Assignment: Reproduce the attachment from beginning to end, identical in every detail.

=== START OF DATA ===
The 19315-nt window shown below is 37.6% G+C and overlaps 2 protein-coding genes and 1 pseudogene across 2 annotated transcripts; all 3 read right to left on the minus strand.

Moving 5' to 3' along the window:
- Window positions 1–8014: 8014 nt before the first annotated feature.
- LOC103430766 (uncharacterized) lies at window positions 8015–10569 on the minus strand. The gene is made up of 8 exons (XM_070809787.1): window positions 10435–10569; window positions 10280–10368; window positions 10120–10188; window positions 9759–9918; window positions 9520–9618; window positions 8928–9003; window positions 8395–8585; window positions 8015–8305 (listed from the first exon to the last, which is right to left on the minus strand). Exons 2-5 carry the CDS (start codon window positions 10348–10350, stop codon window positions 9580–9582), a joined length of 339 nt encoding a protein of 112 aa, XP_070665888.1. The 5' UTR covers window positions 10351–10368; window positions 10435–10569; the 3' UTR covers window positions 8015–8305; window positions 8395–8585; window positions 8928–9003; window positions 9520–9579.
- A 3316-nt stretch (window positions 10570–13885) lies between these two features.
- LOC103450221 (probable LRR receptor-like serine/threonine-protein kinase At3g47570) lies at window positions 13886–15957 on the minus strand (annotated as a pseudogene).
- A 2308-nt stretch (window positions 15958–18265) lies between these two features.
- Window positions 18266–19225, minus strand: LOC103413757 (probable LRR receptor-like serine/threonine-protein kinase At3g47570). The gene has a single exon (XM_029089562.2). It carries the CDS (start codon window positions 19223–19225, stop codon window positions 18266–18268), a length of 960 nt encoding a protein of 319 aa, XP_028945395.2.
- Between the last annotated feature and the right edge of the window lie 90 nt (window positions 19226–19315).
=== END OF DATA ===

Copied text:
The 19315-nt window shown below is 37.6% G+C and overlaps 2 protein-coding genes and 1 pseudogene across 2 annotated transcripts; all 3 read right to left on the minus strand.

Moving 5' to 3' along the window:
- Window positions 1–8014: 8014 nt before the first annotated feature.
- LOC103430766 (uncharacterized) lies at window positions 8015–10569 on the minus strand. The gene is made up of 8 exons (XM_070809787.1): window positions 10435–10569; window positions 10280–10368; window positions 10120–10188; window positions 9759–9918; window positions 9520–9618; window positions 8928–9003; window positions 8395–8585; window positions 8015–8305 (listed from the first exon to the last, which is right to left on the minus strand). Exons 2-5 carry the CDS (start codon window positions 10348–10350, stop codon window positions 9580–9582), a joined length of 339 nt encoding a protein of 112 aa, XP_070665888.1. The 5' UTR covers window positions 10351–10368; window positions 10435–10569; the 3' UTR covers window positions 8015–8305; window positions 8395–8585; window positions 8928–9003; window positions 9520–9579.
- A 3316-nt stretch (window positions 10570–13885) lies between these two features.
- LOC103450221 (probable LRR receptor-like serine/threonine-protein kinase At3g47570) lies at window positions 13886–15957 on the minus strand (annotated as a pseudogene).
- A 2308-nt stretch (window positions 15958–18265) lies between these two features.
- Window positions 18266–19225, minus strand: LOC103413757 (probable LRR receptor-like serine/threonine-protein kinase At3g47570). The gene has a single exon (XM_029089562.2). It carries the CDS (start codon window positions 19223–19225, stop codon window positions 18266–18268), a length of 960 nt encoding a protein of 319 aa, XP_028945395.2.
- Between the last annotated feature and the right edge of the window lie 90 nt (window positions 19226–19315).